UC Berkeley Employees Push Cheaper, Easier Transportation

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Campus unions and employee associations announced Wednesday a plan to make UC Berkeley more commuter friendly.

A union committee said it wants to give all faculty and staff members AC Transit and BART passes paid for by the university, as well as create a task force to improve transportation policies.

Fueled by a petition signed by 1,400 UC Berkeley faculty, staff and students, the union is challenging the university to devise better parking and transportation options for its employees.

Local politicians and UC Berkeley employees suggested solutions to a variety of parking and transportation problems, including increased parking rates and fewer parking spaces.

Speakers said transit issues will be further complicated by large building projects and Tidal Wave II, the anticipated influx of students and faculty over the next several years.

Other universities such as UCLA and San Jose State University have already implemented transportation policies similar to the programs the union association proposed yesterday.

"If San Jose State and UCLA can do this, you can do this," said Matt Williams, president of the Board of AC Transit.

Williams said AC Transit is open to talking with UC to develop an improved transportation plan. He said he wants to discourage the university from building more parking lots and bringing in an onslaught of commuters.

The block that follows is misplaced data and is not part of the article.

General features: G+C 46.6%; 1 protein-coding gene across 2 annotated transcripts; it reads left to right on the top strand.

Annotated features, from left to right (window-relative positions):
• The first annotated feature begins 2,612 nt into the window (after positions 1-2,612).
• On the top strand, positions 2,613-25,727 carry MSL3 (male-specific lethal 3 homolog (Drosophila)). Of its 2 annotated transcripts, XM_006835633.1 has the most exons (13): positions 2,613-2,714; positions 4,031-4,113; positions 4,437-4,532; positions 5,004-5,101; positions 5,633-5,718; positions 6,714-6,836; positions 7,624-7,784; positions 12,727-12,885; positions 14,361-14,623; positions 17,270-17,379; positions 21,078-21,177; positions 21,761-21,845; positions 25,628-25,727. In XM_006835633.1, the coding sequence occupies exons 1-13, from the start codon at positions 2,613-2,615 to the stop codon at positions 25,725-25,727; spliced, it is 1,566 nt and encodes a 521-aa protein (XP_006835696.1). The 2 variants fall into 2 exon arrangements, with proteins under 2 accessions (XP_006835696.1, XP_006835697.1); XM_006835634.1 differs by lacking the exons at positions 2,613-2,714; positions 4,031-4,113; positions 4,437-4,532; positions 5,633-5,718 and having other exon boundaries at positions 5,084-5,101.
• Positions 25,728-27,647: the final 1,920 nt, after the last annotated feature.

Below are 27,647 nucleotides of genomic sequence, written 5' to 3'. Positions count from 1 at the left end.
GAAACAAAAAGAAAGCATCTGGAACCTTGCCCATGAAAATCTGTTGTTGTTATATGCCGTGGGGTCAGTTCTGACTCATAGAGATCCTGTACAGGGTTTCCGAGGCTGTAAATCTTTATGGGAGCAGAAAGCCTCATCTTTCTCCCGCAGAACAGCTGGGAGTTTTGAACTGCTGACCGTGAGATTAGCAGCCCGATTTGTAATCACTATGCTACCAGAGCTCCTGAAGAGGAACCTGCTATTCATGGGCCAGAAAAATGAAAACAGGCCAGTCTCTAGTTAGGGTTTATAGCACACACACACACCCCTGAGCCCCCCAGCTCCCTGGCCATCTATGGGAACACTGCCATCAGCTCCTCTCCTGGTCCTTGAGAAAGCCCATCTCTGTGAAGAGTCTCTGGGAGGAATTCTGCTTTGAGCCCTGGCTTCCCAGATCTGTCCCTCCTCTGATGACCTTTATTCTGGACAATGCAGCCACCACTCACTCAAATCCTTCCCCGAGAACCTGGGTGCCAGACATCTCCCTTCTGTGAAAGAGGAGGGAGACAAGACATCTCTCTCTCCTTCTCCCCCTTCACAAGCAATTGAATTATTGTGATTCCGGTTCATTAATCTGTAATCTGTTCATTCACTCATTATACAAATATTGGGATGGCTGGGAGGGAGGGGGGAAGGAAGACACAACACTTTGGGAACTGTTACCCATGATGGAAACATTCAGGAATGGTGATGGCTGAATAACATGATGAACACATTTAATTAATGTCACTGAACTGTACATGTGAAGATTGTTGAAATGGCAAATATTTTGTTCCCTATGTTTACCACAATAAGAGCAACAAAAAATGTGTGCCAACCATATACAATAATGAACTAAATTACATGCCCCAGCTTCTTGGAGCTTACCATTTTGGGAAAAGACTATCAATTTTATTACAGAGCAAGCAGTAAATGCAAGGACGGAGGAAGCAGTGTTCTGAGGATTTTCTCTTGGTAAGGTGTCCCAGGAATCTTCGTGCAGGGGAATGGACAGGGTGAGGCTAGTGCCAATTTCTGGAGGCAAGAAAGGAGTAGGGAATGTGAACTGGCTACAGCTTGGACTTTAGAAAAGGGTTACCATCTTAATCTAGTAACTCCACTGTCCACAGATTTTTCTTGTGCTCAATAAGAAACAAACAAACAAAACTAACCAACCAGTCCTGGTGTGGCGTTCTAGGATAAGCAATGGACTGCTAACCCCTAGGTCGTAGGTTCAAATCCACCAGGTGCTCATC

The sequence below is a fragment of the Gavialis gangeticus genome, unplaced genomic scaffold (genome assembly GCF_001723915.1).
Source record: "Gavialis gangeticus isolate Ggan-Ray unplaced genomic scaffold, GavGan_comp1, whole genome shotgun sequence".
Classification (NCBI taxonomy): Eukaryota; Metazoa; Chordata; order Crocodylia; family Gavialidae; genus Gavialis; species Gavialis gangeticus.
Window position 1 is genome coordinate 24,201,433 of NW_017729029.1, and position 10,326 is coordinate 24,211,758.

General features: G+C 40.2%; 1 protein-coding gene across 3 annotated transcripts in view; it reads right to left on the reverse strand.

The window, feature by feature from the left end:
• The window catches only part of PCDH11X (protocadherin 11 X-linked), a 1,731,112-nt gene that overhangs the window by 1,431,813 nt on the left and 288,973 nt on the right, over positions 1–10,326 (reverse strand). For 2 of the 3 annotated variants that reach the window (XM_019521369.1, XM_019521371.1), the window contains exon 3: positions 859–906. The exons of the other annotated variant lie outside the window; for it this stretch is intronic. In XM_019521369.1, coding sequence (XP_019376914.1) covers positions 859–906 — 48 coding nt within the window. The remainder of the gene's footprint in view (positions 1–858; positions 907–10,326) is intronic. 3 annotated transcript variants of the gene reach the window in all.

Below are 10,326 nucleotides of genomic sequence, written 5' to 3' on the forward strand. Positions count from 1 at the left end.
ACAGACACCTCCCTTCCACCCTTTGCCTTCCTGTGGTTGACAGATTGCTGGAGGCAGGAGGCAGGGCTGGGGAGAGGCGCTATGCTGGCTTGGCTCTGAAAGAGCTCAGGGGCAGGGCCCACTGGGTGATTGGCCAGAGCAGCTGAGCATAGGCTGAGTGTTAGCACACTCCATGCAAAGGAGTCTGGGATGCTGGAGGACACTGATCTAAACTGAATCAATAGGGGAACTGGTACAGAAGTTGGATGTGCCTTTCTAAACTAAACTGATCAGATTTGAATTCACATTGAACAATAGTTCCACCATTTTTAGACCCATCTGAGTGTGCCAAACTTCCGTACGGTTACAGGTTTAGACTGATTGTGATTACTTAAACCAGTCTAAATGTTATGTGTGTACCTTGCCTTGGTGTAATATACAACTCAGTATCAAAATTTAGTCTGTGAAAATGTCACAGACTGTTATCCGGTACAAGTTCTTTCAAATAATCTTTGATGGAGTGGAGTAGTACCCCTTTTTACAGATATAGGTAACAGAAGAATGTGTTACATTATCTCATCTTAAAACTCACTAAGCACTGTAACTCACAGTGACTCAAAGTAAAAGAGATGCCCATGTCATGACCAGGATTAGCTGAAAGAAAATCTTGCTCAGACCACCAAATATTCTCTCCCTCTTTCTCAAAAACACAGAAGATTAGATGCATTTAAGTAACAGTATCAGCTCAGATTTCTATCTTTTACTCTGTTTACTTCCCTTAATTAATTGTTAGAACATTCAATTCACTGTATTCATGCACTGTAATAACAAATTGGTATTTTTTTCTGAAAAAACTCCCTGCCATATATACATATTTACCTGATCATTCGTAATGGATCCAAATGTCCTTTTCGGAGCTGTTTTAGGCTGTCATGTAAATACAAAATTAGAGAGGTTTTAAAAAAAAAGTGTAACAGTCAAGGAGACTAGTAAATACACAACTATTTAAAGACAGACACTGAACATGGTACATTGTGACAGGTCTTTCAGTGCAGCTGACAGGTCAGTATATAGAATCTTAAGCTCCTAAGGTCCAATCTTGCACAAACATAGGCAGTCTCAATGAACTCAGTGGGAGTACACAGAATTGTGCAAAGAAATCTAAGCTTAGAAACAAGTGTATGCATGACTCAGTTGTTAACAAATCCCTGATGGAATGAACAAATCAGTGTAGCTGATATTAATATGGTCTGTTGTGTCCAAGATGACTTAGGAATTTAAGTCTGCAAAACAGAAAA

"If you build them they will come," he said.

Opposing the union committee's plan, UC Berkeley Director of Transportation Nadesan Permaul said the solution to Berkeley's transportation and parking problem is to build more parking spaces. UC Berkeley earned $2,582,284 in net revenue from parking fees in 2000. All of the revenue was allocated to the construction of more parking spaces, Permaul said.

"Maybe the real demand in this community is not for transit but for parking," he said.

An AC Transit pass program, similar to the one currently offered to UC Berkeley students, is not a realistic option, Permaul said. The Class Pass system only works because UC Berkeley students voted for and pay for the pass with their campus registration fees, he said.

The city recently launched a trial program similar to Class Pass for its employees.

Loni Hancock, a candidate for the 14th district assembly seat, was on hand to promote meeting the Federal Clean Air Act standards. Current regulations are not up to par in the Bay Area, Hancock said, agreeing with the union subcommittee that more parking spaces are not the solution to the university's transportation problems.

"Simply building 10-story garages is not going to help the air," she said.

Although the university favors creating more parking spaces rather than investing more money in public transportation, city and union officials said the faculty and staff should not have to pay burdensome transit fees.

"The value of getting a bus pass will probably be the highest raise (the staff) has received," said Councilmember Kriss Worthington. "With salaries like these, I don't know who can buy a car and afford to keep it running."

The committee also hopes to develop a task force of union representatives, student groups and community groups that would meet with university officials to push better and cheaper transportation for UC Berkeley employees and faculty.


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